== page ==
I did manage to get a few more details on the Kodak KAF-37500 CCD sensor used in the S2. It does, in fact, use offset microlenses, just like the M8 and DMR. So, this will be the first medium format sensor to utilize this technology to dramatically reduce sensor vignetting. It works extremely well and is proven tech. Why no one else uses offset microlenses is beyond me. The A/D converter is 14-bit. There has been a lot of discussion and confusion on this point. I inquired, "why not 16-bit?" The sensor has a native 12 f-stop dynamic range. 12 bits is sufficient to contain this information, meaning that there is an extra 2-bits of headroom. A 14-bit A/D can contain 14 f-stops, so 16-bit would be overkill and unnecessary. Stephan explained that earlier in his career he worked for Phillips in CCD development. So, I'm going to take his word on this. I asked about sensor cooling. The CCD is mounted on an aluminum plate, which is then attached to the magnesium alloy chassis. So, essentially the camera body acts as a giant heat sync. Not active cooling, but well thought out, nonetheless.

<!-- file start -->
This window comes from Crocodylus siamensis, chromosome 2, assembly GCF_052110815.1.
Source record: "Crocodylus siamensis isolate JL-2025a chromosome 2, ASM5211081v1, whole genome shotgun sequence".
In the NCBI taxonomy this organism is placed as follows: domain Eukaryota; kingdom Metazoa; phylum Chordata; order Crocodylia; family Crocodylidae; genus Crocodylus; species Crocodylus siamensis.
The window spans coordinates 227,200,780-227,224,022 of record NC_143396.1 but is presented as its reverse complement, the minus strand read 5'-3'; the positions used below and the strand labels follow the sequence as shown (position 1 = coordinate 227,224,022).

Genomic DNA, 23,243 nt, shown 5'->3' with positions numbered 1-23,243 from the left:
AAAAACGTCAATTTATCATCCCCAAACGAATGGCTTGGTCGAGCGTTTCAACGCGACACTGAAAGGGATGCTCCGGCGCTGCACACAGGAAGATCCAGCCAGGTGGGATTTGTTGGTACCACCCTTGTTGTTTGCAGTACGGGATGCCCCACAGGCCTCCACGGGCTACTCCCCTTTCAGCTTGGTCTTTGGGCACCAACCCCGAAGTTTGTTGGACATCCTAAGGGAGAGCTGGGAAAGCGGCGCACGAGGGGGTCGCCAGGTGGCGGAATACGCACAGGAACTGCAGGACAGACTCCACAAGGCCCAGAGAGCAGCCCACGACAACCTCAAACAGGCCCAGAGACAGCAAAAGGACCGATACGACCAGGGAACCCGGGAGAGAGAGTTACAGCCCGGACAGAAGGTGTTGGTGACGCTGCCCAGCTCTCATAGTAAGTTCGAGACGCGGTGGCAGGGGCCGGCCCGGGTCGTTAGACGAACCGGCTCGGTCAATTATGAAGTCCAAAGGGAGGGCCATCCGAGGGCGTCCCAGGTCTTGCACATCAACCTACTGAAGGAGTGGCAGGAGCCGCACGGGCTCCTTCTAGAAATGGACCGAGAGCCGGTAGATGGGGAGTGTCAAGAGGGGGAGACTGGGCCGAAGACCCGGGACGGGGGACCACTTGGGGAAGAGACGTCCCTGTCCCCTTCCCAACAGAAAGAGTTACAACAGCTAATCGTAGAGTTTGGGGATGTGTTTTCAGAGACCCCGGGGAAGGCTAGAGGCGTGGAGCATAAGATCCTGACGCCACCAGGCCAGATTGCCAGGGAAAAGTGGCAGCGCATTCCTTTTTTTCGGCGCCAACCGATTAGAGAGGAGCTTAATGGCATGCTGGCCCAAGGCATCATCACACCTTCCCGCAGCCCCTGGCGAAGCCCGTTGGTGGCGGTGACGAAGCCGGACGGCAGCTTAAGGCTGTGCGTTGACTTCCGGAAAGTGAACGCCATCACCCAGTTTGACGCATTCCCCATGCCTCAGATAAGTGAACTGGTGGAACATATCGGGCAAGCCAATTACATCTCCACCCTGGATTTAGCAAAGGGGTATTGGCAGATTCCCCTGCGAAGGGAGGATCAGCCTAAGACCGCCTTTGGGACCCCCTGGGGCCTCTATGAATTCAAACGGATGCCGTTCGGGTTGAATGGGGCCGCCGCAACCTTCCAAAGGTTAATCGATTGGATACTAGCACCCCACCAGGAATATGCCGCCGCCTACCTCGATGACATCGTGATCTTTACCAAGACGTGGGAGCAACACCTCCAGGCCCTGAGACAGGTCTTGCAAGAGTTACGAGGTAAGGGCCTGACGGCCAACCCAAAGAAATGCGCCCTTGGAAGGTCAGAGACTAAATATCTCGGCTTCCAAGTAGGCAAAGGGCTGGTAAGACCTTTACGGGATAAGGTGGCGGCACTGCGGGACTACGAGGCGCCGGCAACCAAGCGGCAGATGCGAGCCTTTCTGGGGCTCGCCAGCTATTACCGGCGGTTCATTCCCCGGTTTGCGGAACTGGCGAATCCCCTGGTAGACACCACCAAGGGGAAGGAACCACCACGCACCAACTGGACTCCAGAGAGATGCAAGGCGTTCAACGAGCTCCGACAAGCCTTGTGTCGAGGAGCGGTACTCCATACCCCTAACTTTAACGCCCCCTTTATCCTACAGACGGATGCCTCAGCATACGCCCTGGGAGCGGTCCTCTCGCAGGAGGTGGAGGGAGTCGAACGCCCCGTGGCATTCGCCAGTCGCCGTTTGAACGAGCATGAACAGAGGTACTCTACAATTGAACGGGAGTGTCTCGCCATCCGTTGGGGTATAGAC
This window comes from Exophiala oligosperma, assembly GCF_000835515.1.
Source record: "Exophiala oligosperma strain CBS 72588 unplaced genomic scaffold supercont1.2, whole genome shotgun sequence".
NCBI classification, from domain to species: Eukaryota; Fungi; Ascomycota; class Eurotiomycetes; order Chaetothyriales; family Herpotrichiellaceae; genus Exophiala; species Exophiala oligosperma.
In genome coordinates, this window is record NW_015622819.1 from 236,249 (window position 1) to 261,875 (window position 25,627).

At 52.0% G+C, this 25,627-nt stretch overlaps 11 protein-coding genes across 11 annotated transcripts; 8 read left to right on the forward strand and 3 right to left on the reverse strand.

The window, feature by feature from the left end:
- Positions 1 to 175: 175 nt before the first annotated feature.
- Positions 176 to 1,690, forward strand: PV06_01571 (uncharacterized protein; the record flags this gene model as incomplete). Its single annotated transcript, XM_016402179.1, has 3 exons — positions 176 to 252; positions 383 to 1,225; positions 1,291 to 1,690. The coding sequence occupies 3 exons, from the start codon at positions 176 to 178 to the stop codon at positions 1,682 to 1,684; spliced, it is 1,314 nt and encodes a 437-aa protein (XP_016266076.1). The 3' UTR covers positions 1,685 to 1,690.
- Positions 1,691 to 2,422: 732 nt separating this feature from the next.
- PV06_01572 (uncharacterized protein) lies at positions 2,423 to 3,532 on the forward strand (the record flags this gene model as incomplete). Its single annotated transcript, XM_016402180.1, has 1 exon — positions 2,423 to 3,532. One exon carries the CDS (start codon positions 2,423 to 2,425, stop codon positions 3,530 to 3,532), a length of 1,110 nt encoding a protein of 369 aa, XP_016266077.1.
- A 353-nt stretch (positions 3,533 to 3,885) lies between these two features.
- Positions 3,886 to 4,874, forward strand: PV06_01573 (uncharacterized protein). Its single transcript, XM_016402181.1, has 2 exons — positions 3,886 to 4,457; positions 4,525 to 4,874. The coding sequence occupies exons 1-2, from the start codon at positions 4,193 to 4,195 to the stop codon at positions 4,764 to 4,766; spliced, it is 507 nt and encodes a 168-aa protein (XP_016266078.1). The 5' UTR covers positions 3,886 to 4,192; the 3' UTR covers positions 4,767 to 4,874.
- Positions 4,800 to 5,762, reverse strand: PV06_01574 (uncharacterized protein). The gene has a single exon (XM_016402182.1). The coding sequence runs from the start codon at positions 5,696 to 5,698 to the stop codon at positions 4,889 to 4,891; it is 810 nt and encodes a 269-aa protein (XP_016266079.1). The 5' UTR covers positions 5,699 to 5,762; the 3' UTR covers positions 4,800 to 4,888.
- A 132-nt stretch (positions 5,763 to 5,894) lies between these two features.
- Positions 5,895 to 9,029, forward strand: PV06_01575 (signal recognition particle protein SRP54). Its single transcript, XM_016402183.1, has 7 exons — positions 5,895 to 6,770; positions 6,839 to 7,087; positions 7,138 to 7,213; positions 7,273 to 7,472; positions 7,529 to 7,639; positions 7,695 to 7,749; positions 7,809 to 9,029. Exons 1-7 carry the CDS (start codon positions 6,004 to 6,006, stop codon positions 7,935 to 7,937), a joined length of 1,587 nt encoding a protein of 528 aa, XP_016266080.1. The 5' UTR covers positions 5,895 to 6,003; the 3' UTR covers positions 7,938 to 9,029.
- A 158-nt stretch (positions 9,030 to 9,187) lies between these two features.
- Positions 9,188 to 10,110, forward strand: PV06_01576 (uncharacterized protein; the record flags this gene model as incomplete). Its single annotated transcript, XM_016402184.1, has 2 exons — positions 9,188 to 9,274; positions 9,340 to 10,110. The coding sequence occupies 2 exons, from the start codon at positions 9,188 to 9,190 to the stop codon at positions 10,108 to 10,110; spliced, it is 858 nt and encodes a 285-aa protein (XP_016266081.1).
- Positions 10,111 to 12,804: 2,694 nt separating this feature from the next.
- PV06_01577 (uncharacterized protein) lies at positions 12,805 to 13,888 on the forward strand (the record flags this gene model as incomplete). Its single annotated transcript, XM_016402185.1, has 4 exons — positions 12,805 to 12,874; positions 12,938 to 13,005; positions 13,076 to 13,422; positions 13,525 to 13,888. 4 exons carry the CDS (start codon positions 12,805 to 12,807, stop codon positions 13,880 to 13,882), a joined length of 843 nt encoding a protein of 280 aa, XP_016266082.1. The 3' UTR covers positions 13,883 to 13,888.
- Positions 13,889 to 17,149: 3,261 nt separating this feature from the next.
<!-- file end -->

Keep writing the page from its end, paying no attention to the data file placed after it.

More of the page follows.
Many want to know the ISO range of the S2. This is not written in stone yet, but 800 ISO is a certainty with 1600 (or more) a definite target. Much of this depends on the sensor readout board and getting the cleanest signal off of the CCD. These signals are analog and are subject to noise. So, the more efficient the readout, the less noise is present heading into the A/D converter. This means that less high-frequency clipping is required to reduce noise. If you clip this data, you are essentially discarding resolution. And nobody likes that, do they? On that note, though, the S2 will implement optional pixel-binning. You have the option in the current firmware to select DNG output resolution of either 37.5 MP or 9.3 MP. The 9.3 MP is the result of combining four pixels (2x2) into one. Theoretically, this should allow one to two stops extra ISO with the same noise characteristics. If the S2 can turn in good 1600 ISO performance at full res, then by pixel binning it should be able to deliver good 3200 or 6400 ISO shots at 9.3 MP. Not too shabby for a medium format camera and 9.3 MP is fine for prints up to 20x30 inches.